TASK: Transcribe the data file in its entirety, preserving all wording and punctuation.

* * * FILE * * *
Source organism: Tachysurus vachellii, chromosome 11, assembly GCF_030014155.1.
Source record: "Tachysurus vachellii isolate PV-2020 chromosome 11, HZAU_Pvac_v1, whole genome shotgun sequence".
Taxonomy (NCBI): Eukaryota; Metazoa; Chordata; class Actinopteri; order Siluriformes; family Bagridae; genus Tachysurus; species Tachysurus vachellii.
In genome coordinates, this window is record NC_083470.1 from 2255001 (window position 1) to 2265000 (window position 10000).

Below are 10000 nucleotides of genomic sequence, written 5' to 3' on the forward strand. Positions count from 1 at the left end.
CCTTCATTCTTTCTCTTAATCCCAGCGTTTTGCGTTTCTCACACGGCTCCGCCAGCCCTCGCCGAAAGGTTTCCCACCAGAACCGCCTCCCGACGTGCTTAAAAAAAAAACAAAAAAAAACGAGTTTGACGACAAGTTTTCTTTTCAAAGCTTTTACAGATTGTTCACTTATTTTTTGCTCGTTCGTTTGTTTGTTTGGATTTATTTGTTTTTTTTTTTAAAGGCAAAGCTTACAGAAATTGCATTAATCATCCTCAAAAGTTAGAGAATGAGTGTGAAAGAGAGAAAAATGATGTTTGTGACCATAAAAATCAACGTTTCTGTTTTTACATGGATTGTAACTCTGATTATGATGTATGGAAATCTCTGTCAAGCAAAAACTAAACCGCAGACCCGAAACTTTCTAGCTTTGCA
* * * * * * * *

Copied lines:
Source organism: Tachysurus vachellii, chromosome 11, assembly GCF_030014155.1.
Source record: "Tachysurus vachellii isolate PV-2020 chromosome 11, HZAU_Pvac_v1, whole genome shotgun sequence".
Taxonomy (NCBI): Eukaryota; Metazoa; Chordata; class Actinopteri; order Siluriformes; family Bagridae; genus Tachysurus; species Tachysurus vachellii.
In genome coordinates, this window is record NC_083470.1 from 2255001 (window position 1) to 2265000 (window position 10000).

Below are 10000 nucleotides of genomic sequence, written 5' to 3' on the forward strand. Positions count from 1 at the left end.
CCTTCATTCTTTCTCTTAATCCCAGCGTTTTGCGTTTCTCACACGGCTCCGCCAGCCCTCGCCGAAAGGTTTCCCACCAGAACCGCCTCCCGACGTGCTTAAAAAAAAAACAAAAAAAAACGAGTTTGACGACAAGTTTTCTTTTCAAAGCTTTTACAGATTGTTCACTTATTTTTTGCTCGTTCGTTTGTTTGTTTGGATTTATTTGTTTTTTTTTTTAAAGGCAAAGCTTACAGAAATTGCATTAATCATCCTCAAAAGTTAGAGAATGAGTGTGAAAGAGAGAAAAATGATGTTTGTGACCATAAAAATCAACGTTTCTGTTTTTACATGGATTGTAACTCTGATTATGATGTATGGAAATCTCTGTCAAGCAAAAACTAAACCGCAGACCCGAAACTTTCTAGCTTTGCA